Blue Jay's are most known for their high-pitched jeers, which are used when danger is present and needs to be deterred. They are also known to have a few other quieter songs in their repertoire such as the whisper song, that consists of several clicks and whirrs.
Let’s explore the different calls of the Blue Jay (Cyanocitta Cristata) and why that early morning screaming isn’t such a bad thing!
What Are the Different Calls of a Blue Jay?
The North American Blue Jay call is anything from a piercing scream to a soft series of clicks and whirrs. Five different blue jay calls include “Jeer Calls,” “Contact Calls,” “Pump handle Calls,” “Hawk calls,” and “Rattle Calls.”
Unlike other bird sounds, the Blue Jays don’t necessarily have a dedicated mating song like other bird species.
Instead, they have very distinct calls they use to communicate with each other. These calls include loud jeers to locate other birds or alarm local birds of a predator or whispers that are only audible if you’re carefully listening.
Blue Jays Sound: Jeer calls
A jeer call, also known as an alarm call, does one of two very different things. It’s the song that the Blue Jay is most known for because it’s the loudest of all of their calls.
When you hear a Blue Jay jeer, it is trying to alert nearby birds of a predator. However, it’s also used as a way to locate a mate. If you see a Blue Jay sitting on a branch jeering with no nearby predators, it’s likely trying to find a mate.
When a nearby Blue Jay hears the jeer, she will jeer back. This helps the male track down a nearby female during mating season. Think of the Blue Jay jeer as the alarm system on your car. It’s designed to ward off intruders, but you only use it to track your vehicle down in a packed parking lot!
Intrapair Contact Calls
Intrapair contact calls are only audible if you listen very closely. They comprise a series of clicks, whines, and whirrs. It’s also referred to as their Whisper song. Blue Jay’s sing a whisper song when they are courting and do it for no reason.
Often, birdwatchers spot Blue Jays bouncing around the branches of a tree or thick brush, emitting a series of very low clicks and whirrs ever so softly. These Blue Jay sounds are often heard as they build their nest together and hunt for building materials.
The Whisper Song typically lasts up to 2 minutes. While it’s heard during courtship, birdwatchers have also listened to this mellow tune when a Blue Jay is alone. Think of the Whisper Song as a Blue Jay’s way of humming itself!
In the video below, we rounded up 10 of the most fascinating facts about Blue Jays!
Pump Handle Calls
Pump handle calls, or “squeaky gate calls,” are another popular sound heard by Blue Jays primarily in the spring. It has squeaky notes that sound like metal scraping across metal like an old iron gate.
Blue Jays often recite pump handle calls to attract a mate and are only really heard early in the springtime. It’s rare to hear a pump handle call late in the summertime. Once summertime rolls around and breeding season is in full swing, Blue Jays hardly make any noise.
There’s no argument that Blue Jays are super-intelligent birds. Sometimes, when you think you hear the sound of a red-shouldered hawk, it’s the call of a Blue Jay.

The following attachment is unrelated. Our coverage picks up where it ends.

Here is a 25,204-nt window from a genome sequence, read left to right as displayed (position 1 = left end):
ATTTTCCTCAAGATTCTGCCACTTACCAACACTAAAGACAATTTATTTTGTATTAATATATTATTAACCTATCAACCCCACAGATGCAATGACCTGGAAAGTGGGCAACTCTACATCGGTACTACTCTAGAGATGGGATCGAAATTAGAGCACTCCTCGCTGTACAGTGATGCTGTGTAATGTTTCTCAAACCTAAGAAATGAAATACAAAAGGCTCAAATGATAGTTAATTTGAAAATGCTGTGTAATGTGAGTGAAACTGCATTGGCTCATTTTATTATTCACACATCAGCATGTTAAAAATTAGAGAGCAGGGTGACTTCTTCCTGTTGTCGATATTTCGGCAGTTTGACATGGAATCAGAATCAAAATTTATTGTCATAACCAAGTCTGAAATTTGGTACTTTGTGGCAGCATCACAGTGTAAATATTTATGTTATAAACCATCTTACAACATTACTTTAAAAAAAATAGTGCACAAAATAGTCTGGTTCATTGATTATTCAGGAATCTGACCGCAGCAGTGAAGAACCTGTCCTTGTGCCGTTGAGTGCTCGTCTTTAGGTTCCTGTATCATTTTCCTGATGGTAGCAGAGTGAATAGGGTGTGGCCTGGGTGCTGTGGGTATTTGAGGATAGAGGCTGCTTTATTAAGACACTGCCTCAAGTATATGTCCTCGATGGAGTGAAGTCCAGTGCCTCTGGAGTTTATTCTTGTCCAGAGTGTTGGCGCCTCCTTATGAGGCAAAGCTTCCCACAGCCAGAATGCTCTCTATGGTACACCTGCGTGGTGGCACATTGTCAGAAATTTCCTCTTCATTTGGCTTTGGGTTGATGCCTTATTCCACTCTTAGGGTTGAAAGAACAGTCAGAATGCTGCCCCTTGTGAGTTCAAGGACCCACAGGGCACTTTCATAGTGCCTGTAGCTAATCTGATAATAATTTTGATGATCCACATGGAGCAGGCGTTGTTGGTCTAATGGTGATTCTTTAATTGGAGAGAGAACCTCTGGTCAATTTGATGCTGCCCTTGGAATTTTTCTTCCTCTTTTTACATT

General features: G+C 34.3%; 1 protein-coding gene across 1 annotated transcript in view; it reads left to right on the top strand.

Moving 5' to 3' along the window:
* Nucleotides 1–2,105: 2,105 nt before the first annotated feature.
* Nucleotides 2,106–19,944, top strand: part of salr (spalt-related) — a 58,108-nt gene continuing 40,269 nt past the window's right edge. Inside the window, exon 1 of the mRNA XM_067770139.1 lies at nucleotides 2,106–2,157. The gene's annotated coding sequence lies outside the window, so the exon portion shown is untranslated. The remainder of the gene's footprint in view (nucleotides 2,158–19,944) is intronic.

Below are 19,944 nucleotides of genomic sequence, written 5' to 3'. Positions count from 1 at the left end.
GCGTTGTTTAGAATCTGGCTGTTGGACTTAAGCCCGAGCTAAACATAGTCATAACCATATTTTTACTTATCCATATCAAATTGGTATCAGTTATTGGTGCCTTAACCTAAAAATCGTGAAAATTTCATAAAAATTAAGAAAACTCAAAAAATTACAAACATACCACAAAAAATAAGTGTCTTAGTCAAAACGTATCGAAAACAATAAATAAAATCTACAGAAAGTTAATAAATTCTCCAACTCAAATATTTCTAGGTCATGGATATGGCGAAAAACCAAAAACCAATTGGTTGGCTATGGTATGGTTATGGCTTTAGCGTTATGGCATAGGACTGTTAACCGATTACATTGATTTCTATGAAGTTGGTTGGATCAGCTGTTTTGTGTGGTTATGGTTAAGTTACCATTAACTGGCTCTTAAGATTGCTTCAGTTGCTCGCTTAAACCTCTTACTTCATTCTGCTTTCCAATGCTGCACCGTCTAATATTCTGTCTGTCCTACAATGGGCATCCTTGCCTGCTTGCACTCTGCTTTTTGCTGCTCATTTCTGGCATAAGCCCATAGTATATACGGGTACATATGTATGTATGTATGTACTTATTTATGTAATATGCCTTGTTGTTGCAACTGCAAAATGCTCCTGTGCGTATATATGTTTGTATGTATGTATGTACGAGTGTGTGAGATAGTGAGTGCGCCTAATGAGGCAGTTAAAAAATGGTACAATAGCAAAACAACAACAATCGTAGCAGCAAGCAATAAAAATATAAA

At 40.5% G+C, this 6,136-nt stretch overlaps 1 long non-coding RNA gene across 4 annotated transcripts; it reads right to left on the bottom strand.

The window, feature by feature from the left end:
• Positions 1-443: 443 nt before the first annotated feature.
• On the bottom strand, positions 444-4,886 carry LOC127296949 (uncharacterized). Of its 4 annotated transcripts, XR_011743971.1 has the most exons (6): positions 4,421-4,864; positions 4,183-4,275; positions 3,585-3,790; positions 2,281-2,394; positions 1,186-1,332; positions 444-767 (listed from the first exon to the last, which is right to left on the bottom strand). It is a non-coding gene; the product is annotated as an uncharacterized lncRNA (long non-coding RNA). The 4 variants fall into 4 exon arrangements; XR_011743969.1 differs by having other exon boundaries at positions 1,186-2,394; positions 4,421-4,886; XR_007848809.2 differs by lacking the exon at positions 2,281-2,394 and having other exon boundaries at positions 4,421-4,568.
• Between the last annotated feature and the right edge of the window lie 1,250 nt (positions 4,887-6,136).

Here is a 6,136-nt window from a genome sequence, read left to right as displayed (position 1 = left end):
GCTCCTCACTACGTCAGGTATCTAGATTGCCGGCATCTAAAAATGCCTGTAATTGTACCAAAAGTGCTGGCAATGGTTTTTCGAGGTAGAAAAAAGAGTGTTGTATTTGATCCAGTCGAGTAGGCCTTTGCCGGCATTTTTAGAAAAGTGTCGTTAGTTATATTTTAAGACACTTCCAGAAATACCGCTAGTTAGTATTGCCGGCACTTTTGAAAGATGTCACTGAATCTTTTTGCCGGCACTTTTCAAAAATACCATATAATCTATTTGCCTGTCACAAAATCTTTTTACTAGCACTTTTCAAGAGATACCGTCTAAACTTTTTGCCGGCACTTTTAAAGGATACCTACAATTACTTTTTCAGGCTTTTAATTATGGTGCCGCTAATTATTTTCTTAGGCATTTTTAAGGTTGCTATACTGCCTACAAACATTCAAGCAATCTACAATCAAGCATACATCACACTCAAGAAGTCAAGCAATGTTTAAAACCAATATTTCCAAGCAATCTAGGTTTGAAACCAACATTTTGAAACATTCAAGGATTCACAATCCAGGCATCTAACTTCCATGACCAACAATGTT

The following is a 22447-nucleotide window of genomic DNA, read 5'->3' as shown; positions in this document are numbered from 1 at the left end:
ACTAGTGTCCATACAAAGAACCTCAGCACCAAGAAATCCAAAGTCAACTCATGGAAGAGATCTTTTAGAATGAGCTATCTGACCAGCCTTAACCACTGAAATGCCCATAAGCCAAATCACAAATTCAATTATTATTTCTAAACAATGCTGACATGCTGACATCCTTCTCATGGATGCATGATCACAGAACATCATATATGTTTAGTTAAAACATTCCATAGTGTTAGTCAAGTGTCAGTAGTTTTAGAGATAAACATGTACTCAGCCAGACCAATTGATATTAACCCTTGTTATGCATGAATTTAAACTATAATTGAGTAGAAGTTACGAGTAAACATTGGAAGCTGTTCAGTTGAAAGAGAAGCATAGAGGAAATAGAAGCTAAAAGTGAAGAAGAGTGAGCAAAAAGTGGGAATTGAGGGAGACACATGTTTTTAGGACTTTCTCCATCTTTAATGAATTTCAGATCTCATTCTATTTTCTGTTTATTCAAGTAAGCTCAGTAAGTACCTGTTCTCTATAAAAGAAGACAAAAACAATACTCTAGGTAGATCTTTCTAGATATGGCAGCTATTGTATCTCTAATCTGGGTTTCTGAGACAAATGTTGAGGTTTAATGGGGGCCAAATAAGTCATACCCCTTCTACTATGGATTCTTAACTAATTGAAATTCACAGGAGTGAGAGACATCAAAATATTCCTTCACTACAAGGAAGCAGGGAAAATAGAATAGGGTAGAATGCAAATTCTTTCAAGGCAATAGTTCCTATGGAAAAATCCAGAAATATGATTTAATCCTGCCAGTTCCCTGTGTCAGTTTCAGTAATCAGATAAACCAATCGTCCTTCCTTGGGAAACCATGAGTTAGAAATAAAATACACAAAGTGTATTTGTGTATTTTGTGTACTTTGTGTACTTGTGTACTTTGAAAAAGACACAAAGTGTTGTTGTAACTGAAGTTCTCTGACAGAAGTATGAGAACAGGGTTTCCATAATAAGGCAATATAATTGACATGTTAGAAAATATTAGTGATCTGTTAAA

If a Blue Jay spots a silently moving red-shouldered hawk in the area, it mimicks the hawk’s call to alert nearby birds that a predator is slinking about.
The Rattle Call, or the Growl Call, is the rarest of Blue Jay’s songs. A female Blue Jay most often sings this call, which is rare. The call sounds similar to a rattle punctuated by short clicks at the begging and end of the call.
It’s commonly heard when a female Blue Jay notices another bird encroaching on its territory around its nest. While it’s a very low-pitched song, it’s rather loud!
Why Are Blue Jays Silent in the Summer?
Have you ever noticed that Blue Jays are quite vocal in the early spring and fall? Then, sometime in the summer, they get eerily silent. The reason for their silence in the summertime is that they are very secretive about where they build their nests.
By staying quiet, they ensure that they don’t alert local predators of the location of these nests. Blue Jays lay their eggs between July and August, and young birds stay in the nest for up to 21 days after hatching.
After mating and breeding season is over, they get quite loud in the fall as they squabble with other backyard songbirds over spots at backyard birdfeeders or over acorns.
This summertime silence is true of all of the cousins in the Blue Jay family outside of North America, which include Florida Scrub Jay’s and Steller’s Jays.
What does it mean when a blue jay visits you?
If a screaming Blue Jay has even awakened you, it simply means that your local blue-feathered visitor noticed something nefarious happening and wanted to alert nearby neighbors.
Anecdotally, spotting a Blue Jay means that you are a trustworthy and loyal. These unique and smart songbirds are tough, fierce, and defend what is theirs.
The call of the Blue Jay bird isn’t exactly pretty, but it doesn’t matter. What matters is that they are loud and piercing enough to alert nearby birds of danger. We can learn a lot about life through the ways Blue Jays communicate. Be loud and piercing when you need to, and whisper a quiet song when you don’t!